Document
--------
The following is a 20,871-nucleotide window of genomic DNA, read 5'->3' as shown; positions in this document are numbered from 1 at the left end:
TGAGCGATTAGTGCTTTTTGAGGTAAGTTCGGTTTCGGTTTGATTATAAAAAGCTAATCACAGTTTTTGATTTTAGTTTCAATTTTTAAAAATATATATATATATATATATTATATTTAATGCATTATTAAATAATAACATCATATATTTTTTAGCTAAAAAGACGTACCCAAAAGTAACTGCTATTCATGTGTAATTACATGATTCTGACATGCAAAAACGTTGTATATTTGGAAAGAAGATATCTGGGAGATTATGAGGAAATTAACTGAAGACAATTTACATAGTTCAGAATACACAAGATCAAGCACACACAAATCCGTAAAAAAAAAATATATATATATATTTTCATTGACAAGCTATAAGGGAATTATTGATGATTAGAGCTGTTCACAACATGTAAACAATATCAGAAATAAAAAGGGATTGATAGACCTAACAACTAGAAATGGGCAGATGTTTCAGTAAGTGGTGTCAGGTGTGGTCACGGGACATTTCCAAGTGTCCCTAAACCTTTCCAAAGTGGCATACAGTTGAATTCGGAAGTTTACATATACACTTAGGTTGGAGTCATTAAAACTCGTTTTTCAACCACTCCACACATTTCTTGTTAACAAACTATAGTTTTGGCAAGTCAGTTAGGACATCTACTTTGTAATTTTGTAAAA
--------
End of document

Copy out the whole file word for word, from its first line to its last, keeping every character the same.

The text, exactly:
The following is a 20,871-nucleotide window of genomic DNA, read 5'->3' as shown; positions in this document are numbered from 1 at the left end:
TGAGCGATTAGTGCTTTTTGAGGTAAGTTCGGTTTCGGTTTGATTATAAAAAGCTAATCACAGTTTTTGATTTTAGTTTCAATTTTTAAAAATATATATATATATATATATTATATTTAATGCATTATTAAATAATAACATCATATATTTTTTAGCTAAAAAGACGTACCCAAAAGTAACTGCTATTCATGTGTAATTACATGATTCTGACATGCAAAAACGTTGTATATTTGGAAAGAAGATATCTGGGAGATTATGAGGAAATTAACTGAAGACAATTTACATAGTTCAGAATACACAAGATCAAGCACACACAAATCCGTAAAAAAAAAATATATATATATATTTTCATTGACAAGCTATAAGGGAATTATTGATGATTAGAGCTGTTCACAACATGTAAACAATATCAGAAATAAAAAGGGATTGATAGACCTAACAACTAGAAATGGGCAGATGTTTCAGTAAGTGGTGTCAGGTGTGGTCACGGGACATTTCCAAGTGTCCCTAAACCTTTCCAAAGTGGCATACAGTTGAATTCGGAAGTTTACATATACACTTAGGTTGGAGTCATTAAAACTCGTTTTTCAACCACTCCACACATTTCTTGTTAACAAACTATAGTTTTGGCAAGTCAGTTAGGACATCTACTTTGTAATTTTGTAAAA